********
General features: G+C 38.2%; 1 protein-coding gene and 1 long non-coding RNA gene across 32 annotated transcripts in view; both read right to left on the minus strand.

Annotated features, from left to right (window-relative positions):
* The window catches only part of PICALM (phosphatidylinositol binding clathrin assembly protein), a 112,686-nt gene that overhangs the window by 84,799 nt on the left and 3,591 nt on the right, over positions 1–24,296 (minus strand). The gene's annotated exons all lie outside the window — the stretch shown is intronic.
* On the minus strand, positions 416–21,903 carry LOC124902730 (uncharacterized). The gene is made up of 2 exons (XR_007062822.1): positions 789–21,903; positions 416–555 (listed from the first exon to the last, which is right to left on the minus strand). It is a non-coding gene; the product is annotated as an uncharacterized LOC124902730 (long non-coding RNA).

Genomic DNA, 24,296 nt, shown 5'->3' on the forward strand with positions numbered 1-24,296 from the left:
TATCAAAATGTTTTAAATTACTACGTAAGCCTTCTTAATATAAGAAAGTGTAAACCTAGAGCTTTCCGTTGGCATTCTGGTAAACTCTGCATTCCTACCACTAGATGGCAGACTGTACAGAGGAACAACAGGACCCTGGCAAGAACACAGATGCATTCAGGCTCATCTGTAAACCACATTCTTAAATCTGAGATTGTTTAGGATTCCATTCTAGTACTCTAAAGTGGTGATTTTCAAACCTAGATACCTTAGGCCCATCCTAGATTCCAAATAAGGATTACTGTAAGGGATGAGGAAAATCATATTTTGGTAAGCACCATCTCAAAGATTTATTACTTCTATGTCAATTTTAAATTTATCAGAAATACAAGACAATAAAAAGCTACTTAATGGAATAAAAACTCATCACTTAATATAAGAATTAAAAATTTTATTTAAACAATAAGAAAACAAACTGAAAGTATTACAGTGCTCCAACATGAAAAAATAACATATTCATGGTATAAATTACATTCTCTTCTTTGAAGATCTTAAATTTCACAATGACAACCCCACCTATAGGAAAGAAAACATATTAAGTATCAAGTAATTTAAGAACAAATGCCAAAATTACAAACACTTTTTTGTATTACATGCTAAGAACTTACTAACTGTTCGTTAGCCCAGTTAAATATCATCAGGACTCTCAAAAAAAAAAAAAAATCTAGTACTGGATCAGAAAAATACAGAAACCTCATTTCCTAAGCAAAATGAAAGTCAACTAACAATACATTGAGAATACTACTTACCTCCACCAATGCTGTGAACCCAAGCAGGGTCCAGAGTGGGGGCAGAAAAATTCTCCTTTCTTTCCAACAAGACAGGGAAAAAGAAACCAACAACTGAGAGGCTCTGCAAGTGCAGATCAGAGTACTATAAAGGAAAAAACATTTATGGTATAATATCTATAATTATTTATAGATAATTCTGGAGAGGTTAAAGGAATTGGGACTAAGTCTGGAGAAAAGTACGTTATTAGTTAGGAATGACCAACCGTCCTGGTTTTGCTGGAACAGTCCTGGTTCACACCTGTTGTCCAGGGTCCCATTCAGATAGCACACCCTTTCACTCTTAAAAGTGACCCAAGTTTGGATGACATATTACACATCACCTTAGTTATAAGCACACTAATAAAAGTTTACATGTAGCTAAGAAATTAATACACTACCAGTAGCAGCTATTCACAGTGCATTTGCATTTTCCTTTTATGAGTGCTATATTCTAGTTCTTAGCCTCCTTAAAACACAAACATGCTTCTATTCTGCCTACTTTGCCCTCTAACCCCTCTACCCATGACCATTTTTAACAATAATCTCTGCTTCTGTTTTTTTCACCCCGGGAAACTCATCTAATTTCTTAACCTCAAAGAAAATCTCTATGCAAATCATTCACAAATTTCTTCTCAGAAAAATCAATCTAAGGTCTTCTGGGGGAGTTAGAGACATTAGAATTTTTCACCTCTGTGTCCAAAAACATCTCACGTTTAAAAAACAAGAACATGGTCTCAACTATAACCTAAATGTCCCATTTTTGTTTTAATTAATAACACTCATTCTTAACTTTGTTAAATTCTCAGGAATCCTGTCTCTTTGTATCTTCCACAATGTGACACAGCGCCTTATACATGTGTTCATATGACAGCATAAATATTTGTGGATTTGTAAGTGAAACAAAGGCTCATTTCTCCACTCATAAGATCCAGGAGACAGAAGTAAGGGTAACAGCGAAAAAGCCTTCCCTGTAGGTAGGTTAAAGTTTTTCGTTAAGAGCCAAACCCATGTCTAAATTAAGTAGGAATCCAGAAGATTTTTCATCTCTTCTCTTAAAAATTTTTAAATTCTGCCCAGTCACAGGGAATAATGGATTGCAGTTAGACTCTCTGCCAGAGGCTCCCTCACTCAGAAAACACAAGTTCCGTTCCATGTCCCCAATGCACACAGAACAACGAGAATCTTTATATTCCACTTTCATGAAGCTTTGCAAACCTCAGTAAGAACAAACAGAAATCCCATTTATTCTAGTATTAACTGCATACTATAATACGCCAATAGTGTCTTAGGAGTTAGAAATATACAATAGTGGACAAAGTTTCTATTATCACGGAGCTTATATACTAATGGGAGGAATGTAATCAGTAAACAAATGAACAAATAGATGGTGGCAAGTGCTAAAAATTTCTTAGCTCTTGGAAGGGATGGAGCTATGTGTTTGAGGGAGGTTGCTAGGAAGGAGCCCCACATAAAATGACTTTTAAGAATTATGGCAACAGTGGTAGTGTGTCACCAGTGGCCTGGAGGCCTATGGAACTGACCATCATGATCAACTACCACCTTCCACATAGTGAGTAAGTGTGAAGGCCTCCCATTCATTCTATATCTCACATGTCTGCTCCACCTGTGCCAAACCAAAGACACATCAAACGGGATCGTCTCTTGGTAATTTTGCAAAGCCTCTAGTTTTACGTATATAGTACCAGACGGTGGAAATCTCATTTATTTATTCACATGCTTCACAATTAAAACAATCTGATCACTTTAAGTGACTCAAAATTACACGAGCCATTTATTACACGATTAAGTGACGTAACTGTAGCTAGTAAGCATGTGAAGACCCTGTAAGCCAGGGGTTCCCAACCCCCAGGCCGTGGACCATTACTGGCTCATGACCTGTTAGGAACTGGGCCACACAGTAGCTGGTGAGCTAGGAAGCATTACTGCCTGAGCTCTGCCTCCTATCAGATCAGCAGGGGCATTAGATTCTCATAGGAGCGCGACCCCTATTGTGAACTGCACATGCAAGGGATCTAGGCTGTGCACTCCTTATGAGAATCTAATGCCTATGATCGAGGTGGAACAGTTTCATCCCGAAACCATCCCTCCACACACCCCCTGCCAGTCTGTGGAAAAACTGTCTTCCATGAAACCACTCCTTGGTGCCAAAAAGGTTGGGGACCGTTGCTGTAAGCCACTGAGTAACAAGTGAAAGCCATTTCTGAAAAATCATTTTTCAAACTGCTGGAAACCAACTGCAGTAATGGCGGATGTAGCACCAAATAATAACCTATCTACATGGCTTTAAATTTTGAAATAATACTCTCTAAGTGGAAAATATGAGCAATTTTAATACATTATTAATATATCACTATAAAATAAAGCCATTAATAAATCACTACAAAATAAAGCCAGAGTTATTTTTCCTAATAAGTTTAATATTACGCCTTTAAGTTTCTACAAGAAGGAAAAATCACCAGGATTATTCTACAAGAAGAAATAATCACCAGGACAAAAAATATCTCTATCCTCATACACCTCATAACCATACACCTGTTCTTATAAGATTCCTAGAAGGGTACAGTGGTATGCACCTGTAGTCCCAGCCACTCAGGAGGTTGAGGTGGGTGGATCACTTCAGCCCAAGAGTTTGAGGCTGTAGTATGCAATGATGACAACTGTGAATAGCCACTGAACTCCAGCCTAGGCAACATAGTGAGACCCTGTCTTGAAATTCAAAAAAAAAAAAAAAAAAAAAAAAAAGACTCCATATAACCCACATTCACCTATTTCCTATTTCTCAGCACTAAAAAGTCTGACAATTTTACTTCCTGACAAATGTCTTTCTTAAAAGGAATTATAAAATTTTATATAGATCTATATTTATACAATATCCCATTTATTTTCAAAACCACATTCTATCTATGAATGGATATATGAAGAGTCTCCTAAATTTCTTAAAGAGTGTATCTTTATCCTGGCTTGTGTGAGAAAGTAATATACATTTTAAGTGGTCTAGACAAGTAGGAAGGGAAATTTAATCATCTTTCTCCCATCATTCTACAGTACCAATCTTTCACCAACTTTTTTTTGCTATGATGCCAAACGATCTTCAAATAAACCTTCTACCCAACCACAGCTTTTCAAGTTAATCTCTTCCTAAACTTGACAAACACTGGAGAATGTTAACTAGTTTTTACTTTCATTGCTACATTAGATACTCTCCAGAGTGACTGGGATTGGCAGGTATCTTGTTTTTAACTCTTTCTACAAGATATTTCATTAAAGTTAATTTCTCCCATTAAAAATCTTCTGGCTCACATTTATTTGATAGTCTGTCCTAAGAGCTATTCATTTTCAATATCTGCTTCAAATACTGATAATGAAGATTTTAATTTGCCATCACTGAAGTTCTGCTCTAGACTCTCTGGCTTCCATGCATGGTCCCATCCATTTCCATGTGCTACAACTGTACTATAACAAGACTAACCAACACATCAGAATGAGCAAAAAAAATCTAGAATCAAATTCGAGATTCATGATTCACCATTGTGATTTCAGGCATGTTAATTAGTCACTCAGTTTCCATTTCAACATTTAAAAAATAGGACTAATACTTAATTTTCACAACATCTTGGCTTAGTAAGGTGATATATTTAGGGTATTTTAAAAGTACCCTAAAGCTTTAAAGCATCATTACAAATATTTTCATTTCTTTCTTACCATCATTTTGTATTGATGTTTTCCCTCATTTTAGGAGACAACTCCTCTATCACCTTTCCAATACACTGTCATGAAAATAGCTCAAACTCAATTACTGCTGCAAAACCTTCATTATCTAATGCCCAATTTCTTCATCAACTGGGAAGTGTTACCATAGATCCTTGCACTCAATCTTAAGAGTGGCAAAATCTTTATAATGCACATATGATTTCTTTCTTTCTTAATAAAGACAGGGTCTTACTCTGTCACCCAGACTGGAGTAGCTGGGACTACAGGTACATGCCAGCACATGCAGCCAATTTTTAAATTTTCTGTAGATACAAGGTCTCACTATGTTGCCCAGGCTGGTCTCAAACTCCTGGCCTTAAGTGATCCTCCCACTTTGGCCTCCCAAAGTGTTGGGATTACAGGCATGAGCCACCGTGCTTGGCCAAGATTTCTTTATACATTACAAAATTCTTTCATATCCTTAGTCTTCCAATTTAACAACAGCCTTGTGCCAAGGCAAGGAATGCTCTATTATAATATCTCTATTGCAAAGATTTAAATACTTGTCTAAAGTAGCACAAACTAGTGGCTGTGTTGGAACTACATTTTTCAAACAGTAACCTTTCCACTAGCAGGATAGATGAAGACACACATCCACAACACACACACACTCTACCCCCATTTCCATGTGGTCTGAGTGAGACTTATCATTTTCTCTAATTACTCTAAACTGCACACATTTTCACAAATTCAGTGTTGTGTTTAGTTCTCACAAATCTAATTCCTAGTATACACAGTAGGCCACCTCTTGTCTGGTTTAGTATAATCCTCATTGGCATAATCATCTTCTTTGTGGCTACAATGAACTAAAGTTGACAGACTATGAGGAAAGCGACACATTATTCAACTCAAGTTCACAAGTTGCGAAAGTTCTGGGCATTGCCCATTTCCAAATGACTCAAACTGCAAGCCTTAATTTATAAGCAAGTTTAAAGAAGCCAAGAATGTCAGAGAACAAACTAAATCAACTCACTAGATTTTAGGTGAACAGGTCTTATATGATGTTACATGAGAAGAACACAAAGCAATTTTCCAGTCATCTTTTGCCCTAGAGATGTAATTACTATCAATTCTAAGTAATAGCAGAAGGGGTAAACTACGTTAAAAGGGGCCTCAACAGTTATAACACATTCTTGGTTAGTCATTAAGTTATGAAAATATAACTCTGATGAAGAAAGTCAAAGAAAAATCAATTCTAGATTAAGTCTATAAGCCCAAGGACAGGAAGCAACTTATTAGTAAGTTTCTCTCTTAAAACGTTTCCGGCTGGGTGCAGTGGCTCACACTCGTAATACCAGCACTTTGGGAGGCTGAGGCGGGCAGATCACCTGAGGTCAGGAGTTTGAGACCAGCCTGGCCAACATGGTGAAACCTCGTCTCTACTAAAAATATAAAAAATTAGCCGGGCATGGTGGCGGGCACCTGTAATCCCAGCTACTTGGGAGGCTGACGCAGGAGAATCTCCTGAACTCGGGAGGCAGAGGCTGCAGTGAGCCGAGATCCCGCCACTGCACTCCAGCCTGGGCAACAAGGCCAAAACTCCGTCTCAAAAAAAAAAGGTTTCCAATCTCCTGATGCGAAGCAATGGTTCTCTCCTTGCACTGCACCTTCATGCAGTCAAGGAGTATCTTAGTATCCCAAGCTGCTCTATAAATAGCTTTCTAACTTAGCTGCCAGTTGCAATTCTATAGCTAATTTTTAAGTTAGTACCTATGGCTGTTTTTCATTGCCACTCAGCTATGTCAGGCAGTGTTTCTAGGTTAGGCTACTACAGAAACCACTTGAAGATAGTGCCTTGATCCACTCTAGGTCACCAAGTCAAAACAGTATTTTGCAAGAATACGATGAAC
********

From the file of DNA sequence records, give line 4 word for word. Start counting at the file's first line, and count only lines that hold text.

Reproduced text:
* On the minus strand, positions 416–21,903 carry LOC124902730 (uncharacterized). The gene is made up of 2 exons (XR_007062822.1): positions 789–21,903; positions 416–555 (listed from the first exon to the last, which is right to left on the minus strand). It is a non-coding gene; the product is annotated as an uncharacterized LOC124902730 (long non-coding RNA).